Cream the butter until fluffy; add the sugar and blend well.  Beat in the vanilla and egg, then add the carrot.  Sift together the flour, powder and salt and beat into the creamed mixture, then stir in the oats and walnuts. Drop by teaspoonfuls onto cookie sheets and bake at 375F for 10 to 12 minutes.

The cookbook says this makes 2 dozen.  I think it made about 5 dozen, and here's why:  While I was making them, friends of Ryan started arriving at the house, around 10PM, for an all night Risk (board game) marathon.  The first two arrived about a minute after the first 2 sheets came out of the oven, and so I offered them cookies: they're teenaged boys, and that species likes cookies, right?  And then another boy arrived and had cookies, and I think the last 2 boys had cookies after they'd all consumed the pizza the last 2 boys had brought.  And there were still cookies for my dearly beloved.  So 2 dozen is just not the right count.

These cookies stayed soft and moist, and were well received by adult men and teenaged boys.  It's proof positive that the incomparable Mr. Beard knew what he was doing!

Happy Weekending, everyone!

Thursday, September 4, 2014

Thorsday Book Review: Chasing the Sun

It turns out that the "magical book fairy" is none other than our friend Pam at Sidewalk Shoes!  I didn't even know she had my address, so I never knew I'd won her book giveaway.  It was a wonderful time to win, since Ryan was leaving home in August, making it a sad month.

by Natalia Sylvester

Andres is a successful, self made businessman in Lima, Peru in the 1970s.  He and his wife, Mirabel, have a son and daughter, but their marriage is tense.  About 4 months ago, Mirabel left Andres, but ultimately she returned.  So, after an argument over the phone, Mirabel didn't come home one night.  His anxiety became fear the next day, when he received a telephone call stating that she'd been kidnapped, and the ransom was $1,000,000 - a sum Andres didn't even come close to having.

The first half of the book is told entirely from Andres' point of view, while he's working with a hostage negotiator to secure her release.  During that time, he recalls for us their recent history, along with remembering when and how they met and married.  It all felt really sad, all the more so because during this time he went to visit an old family friend, who had at one time been his girlfriend, who had been kidnapped a couple of years back and was now hospitalized for mental health reasons.  It was enough detail for me to get a sense of the entire history of their relationship, and conclude that Andres and Mirabel should never have married.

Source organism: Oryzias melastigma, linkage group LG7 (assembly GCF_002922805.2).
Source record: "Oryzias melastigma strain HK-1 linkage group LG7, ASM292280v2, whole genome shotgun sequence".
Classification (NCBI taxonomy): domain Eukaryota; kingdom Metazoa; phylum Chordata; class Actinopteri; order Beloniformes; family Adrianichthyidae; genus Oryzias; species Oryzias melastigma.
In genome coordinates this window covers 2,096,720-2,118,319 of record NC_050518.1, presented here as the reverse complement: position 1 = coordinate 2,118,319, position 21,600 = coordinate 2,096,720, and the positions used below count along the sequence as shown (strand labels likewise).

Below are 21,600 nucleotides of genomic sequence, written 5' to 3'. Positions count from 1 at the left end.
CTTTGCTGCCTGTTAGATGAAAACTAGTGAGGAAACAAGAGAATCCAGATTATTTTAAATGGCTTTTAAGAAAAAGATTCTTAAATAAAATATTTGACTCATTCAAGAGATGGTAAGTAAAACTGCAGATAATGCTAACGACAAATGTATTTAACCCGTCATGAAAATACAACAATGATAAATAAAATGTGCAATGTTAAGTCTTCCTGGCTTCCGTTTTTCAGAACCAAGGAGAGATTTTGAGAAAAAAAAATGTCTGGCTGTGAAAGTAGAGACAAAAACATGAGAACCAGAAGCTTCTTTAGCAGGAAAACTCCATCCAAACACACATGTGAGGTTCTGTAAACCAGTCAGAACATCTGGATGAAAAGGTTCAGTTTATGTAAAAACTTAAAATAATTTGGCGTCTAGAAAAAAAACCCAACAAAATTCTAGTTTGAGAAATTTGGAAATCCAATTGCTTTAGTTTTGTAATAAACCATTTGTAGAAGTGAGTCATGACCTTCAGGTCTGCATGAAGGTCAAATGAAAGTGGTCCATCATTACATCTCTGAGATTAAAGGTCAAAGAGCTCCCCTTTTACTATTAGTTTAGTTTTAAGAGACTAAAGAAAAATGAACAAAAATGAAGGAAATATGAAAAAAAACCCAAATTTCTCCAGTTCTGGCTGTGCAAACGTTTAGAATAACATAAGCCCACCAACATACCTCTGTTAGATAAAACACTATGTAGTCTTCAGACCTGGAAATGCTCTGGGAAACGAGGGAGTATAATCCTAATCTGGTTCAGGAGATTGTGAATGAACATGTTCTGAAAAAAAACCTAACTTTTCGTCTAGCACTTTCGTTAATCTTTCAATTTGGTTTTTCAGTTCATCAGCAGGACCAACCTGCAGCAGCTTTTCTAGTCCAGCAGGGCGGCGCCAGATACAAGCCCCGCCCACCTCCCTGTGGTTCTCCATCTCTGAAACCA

This was a very moving and sad book.  It's also scary to think that this sort of thing could have been a common occurrence in a nearby country like Peru (the author notes that this book is based on an event which actually happened in her family).  4/5

Wednesday, September 3, 2014

James Beard's Meatloaf

In his last couple of weeks at home, Ryan was continually campaigning for me to cook "something different", and plumbing the depths of my cookbooks in pursuit of that perfect "something".  One night, when I had a 2 pound package of ground beef at the ready, he announced that he wanted a new and exciting meatloaf, and found this recipe in The New James Beard Cookbook, copyright 1981, found at a used book sale a while back.


2 pounds ground beef
1 onion, grated
1 carrot, finely shredded
3 garlic cloves, chopped

1 tablespoon Dijon mustard
1 teaspoon black pepper
1 teaspoon crushed rosemary
1/4 tsp nutmeg
1 egg, slightly beaten
1 egg white, slightly beaten
1/4 cup fresh bread crumbs soaked in 1/4 cup cream or milk

Combine the meat, onion, carrot and seasonings, and mix well.  Mix in the eggs and soaked crumbs.  Form into a firm loaf and place in a baking pan.  Optional: place bacon strips across the top.  Bake at 350F for about an hour.

Note that the original recipe also called for one pound each of ground pork and veal, which I didn't have (and didn't need a 4 pound meatloaf, anyway), and proportionally more of everything else, along with some Tobasco sauce, which I also didn't have (and don't like).  Given our fat reduction program hereabouts, I used egg whites only, and soaked my bread crumbs in milk instead of cream.  It didn't matter; the meat loaf was delicious, anyway.  I'd thought there would be some for lunch the next day, but Ryan and his father both went back for seconds.  It was just that good.

Happy Wednesday, everyone!